Self-Defense and Necessity are two affirmative defenses that, if available, excuse or justify a person's conduct. If you only acted to protect yourself from what you reasonably feared was an imminent attack, you cannot not be held criminally responsible for making harmful or injurious contact with another. However, even if available, raising a self-defense claim can be complicated. Unlike in most other areas of criminal law, the accused actually does have a burden of proof in raising self-defense. An attorney knowledgeable of self-defense law can effectively investigate, organize, and present evidence of self-defense to a jury. 

If you or a loved one has been charged with an assault, please feel free to contact us. Consultations are free.

Can Assault Cases be Won at Trial?

There is no single answer to this question. Each case is different and there are never any guarantees at trial. However, depending on the facts, an assault case may very well be winnable at trial. You need an attorney to investigate your case, evaluate its merits, and then consult with you on the best course of action. If you are facing an assault charge do not wait; call us today for a free consultation.

Even if the facts of your facts are against you, a trial may still be your best option. It is common for many people facing a family violence charge to be offered what's called "deferred adjudication." At first glance, deferred adjudication may seem tempting. It is often sold to defendants as a way to avoid a conviction. If placed on deferred adjudication, the judge rules the evidence is sufficient to find you guilty, but does not find you guilty at that time. She instead places you on probation, and if you complete the probation, you are discharged and the case is dismissed.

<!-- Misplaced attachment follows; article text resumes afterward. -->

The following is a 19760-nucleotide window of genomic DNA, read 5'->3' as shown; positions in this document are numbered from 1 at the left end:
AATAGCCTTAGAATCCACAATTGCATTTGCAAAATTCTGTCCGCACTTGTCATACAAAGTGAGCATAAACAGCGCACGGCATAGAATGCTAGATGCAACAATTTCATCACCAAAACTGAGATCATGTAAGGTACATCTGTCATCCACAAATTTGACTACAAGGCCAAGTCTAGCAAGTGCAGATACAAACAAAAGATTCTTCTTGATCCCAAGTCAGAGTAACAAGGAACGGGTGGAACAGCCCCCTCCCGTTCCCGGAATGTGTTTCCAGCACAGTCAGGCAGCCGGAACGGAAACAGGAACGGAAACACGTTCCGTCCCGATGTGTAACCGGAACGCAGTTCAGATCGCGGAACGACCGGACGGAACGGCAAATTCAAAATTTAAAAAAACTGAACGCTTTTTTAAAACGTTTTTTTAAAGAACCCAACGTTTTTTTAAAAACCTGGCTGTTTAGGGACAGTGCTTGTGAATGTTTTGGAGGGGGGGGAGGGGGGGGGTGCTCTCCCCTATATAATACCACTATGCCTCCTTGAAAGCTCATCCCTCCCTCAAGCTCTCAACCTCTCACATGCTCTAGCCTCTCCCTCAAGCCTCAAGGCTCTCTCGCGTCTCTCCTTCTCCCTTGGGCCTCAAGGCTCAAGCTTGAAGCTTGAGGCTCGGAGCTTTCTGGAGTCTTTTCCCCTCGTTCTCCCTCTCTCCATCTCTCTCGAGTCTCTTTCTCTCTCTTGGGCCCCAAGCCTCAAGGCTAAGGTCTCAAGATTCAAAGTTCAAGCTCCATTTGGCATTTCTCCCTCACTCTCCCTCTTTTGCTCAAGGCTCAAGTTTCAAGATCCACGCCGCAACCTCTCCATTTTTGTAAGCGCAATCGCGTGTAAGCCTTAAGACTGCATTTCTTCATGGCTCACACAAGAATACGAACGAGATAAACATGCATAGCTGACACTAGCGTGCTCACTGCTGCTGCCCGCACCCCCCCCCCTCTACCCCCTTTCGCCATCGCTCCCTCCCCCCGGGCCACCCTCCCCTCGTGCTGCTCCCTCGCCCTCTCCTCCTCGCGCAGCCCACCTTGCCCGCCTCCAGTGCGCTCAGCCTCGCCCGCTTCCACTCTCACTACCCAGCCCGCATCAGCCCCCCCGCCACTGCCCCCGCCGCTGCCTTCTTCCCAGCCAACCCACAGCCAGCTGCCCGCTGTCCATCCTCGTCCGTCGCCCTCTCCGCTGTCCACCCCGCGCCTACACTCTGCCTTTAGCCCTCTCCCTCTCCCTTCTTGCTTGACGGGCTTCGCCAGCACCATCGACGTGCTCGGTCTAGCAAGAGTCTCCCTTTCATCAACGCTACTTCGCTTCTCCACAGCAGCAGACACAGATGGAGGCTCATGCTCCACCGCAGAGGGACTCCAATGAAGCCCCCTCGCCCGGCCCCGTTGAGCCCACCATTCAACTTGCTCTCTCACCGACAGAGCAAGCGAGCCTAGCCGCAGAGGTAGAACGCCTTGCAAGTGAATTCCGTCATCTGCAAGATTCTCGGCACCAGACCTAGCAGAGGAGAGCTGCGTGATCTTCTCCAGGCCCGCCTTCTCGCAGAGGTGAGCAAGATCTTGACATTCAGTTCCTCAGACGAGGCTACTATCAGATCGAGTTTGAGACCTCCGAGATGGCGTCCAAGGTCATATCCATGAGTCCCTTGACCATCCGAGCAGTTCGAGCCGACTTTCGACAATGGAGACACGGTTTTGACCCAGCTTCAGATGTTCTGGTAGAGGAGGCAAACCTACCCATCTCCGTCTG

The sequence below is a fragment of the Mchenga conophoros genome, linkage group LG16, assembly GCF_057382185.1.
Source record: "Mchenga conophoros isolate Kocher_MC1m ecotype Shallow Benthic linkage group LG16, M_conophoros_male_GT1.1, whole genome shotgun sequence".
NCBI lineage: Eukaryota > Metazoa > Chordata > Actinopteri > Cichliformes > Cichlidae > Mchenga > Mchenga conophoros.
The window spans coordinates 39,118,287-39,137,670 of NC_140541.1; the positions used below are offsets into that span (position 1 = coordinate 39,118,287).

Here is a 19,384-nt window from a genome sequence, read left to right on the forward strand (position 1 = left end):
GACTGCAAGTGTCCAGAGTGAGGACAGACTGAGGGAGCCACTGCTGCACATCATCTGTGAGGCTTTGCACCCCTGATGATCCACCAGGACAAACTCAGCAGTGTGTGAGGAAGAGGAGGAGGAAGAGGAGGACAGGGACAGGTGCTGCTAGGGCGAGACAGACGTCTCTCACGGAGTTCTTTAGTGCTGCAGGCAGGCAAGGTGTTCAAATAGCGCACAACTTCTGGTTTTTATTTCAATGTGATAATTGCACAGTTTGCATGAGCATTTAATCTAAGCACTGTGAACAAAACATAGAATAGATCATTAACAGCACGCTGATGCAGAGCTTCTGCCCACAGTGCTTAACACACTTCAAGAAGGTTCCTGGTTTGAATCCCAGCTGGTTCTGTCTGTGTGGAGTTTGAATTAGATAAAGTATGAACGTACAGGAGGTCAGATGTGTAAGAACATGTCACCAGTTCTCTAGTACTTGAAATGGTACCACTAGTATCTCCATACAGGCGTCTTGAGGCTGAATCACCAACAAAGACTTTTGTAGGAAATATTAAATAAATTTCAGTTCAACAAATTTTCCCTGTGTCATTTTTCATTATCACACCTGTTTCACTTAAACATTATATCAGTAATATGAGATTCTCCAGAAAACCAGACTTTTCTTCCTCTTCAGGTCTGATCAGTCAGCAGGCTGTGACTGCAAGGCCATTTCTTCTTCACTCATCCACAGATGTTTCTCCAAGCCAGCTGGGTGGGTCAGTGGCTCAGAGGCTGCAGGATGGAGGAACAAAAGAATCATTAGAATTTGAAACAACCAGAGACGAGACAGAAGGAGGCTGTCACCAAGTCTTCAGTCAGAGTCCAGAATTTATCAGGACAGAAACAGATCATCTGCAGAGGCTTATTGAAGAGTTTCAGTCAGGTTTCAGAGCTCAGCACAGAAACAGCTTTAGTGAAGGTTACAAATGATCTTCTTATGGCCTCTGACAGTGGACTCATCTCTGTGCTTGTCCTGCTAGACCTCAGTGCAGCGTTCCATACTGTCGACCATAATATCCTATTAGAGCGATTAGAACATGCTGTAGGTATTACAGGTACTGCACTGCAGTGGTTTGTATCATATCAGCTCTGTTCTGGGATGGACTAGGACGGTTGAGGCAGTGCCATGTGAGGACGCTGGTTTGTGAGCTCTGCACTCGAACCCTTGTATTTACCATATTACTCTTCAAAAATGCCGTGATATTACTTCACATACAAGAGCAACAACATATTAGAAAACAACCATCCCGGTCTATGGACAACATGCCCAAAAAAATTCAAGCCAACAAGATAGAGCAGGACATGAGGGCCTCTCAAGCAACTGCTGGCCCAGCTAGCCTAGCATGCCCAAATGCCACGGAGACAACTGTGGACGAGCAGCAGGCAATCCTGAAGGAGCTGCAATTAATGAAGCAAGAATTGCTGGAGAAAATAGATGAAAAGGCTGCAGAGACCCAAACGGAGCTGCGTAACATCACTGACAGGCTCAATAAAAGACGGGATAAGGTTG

But avoiding the formal conviction is often a hollow victory. Deferred adjudication may still have a severe impact on your life. For crimes that don't involve family violence, deferred adjudication provides the opportunity to seal the records of the arrest, charge, and disposition. However, Texas Government Code § 411.074(b)(1)(D) prohibits a court from issuing an order of nondisclosure for family violence offenses. Meaning it remains on your record and open to the public forever.

Because a family violence deferred adjudication cannot be sealed, it may be treated exactly like a conviction by employers, prevent you from obtaining government licenses or certifications, impact your ability to obtain loans or mortgages, disqualify you from certain housing applications and college applications. 

For immigration purposes, a deferred adjudication will be considered the same as a conviction. So, non-citizens may face severe consequences, including deportation, if they accept a deferred adjudication offer. 

For many people, especially those without any criminal history, it is possible, and sometimes likely, that they will be placed on probation even if they choose a trial and are convicted by a jury. You should absolutely consult with an attorney before making this decision, but if you are likely to receive probation anyway, the difference between a conviction and a deferred adjudication for a family violence offense may be nearly non-existent. 

If you are facing a family violence accusation, call us for a free consultation. This is not a decision you want to make on your own.